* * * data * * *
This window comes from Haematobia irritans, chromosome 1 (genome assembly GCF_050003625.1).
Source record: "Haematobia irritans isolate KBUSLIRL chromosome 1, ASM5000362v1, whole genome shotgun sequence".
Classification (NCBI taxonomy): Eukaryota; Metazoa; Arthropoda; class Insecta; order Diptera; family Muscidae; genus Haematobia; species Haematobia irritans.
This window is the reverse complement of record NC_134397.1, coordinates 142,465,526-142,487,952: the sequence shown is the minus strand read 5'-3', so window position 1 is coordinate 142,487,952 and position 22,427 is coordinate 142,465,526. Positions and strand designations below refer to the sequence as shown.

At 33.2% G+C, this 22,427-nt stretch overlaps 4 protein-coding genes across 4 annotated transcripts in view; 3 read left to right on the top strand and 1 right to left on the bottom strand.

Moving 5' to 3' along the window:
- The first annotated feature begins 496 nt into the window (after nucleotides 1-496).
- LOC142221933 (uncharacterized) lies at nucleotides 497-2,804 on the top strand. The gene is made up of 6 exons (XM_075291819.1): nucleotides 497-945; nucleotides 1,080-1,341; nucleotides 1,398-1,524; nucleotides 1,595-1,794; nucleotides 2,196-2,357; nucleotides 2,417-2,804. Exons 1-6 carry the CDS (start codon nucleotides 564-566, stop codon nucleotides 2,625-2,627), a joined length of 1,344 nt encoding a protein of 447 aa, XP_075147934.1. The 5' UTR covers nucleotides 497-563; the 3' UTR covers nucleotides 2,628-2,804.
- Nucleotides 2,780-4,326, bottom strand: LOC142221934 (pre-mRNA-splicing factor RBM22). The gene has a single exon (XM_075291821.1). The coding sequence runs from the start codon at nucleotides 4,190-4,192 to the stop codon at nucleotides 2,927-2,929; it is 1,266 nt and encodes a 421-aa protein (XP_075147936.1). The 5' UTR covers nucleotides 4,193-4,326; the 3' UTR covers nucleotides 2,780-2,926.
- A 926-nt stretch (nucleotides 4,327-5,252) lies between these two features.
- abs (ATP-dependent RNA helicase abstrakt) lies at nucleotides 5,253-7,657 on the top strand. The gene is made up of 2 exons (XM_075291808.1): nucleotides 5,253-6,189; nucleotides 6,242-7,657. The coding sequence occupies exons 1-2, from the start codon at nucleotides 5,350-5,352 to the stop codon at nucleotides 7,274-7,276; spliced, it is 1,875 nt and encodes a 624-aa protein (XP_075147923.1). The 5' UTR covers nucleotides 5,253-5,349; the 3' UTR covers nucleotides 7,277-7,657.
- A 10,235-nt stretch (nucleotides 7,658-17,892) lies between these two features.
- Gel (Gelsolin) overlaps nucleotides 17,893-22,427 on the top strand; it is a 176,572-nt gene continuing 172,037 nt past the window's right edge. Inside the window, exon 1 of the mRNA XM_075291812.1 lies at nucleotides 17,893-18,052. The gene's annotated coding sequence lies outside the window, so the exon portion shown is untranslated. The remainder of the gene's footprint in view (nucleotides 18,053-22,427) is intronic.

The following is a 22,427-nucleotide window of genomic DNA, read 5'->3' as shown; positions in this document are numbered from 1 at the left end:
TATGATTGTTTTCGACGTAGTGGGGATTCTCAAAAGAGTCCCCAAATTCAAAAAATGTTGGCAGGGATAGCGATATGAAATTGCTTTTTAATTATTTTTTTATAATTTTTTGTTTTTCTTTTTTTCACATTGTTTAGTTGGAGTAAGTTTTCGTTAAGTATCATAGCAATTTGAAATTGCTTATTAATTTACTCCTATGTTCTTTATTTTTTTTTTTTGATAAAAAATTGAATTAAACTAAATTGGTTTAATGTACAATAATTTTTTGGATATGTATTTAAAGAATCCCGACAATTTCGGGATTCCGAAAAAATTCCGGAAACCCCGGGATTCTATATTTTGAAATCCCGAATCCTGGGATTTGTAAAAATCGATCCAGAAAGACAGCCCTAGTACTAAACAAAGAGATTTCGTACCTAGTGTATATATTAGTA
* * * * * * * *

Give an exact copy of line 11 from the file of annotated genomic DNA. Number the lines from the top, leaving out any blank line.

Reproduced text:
- abs (ATP-dependent RNA helicase abstrakt) lies at nucleotides 5,253-7,657 on the top strand. The gene is made up of 2 exons (XM_075291808.1): nucleotides 5,253-6,189; nucleotides 6,242-7,657. The coding sequence occupies exons 1-2, from the start codon at nucleotides 5,350-5,352 to the stop codon at nucleotides 7,274-7,276; spliced, it is 1,875 nt and encodes a 624-aa protein (XP_075147923.1). The 5' UTR covers nucleotides 5,253-5,349; the 3' UTR covers nucleotides 7,277-7,657.